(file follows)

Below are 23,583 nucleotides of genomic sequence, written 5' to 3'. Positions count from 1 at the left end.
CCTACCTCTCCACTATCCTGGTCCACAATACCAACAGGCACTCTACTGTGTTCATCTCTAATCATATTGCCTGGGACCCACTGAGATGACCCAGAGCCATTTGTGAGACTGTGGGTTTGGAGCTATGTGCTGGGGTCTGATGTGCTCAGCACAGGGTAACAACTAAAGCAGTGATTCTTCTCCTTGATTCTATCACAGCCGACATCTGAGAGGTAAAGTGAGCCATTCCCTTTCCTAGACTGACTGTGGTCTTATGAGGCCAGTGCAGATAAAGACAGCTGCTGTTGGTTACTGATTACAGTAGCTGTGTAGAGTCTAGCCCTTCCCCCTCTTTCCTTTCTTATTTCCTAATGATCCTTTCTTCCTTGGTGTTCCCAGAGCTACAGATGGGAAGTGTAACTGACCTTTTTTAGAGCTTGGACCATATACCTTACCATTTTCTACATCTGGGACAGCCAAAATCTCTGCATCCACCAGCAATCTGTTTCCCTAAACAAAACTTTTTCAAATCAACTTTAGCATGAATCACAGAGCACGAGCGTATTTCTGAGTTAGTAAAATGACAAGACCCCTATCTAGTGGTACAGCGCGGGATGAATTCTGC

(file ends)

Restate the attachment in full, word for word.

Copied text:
Below are 23,583 nucleotides of genomic sequence, written 5' to 3'. Positions count from 1 at the left end.
CCTACCTCTCCACTATCCTGGTCCACAATACCAACAGGCACTCTACTGTGTTCATCTCTAATCATATTGCCTGGGACCCACTGAGATGACCCAGAGCCATTTGTGAGACTGTGGGTTTGGAGCTATGTGCTGGGGTCTGATGTGCTCAGCACAGGGTAACAACTAAAGCAGTGATTCTTCTCCTTGATTCTATCACAGCCGACATCTGAGAGGTAAAGTGAGCCATTCCCTTTCCTAGACTGACTGTGGTCTTATGAGGCCAGTGCAGATAAAGACAGCTGCTGTTGGTTACTGATTACAGTAGCTGTGTAGAGTCTAGCCCTTCCCCCTCTTTCCTTTCTTATTTCCTAATGATCCTTTCTTCCTTGGTGTTCCCAGAGCTACAGATGGGAAGTGTAACTGACCTTTTTTAGAGCTTGGACCATATACCTTACCATTTTCTACATCTGGGACAGCCAAAATCTCTGCATCCACCAGCAATCTGTTTCCCTAAACAAAACTTTTTCAAATCAACTTTAGCATGAATCACAGAGCACGAGCGTATTTCTGAGTTAGTAAAATGACAAGACCCCTATCTAGTGGTACAGCGCGGGATGAATTCTGC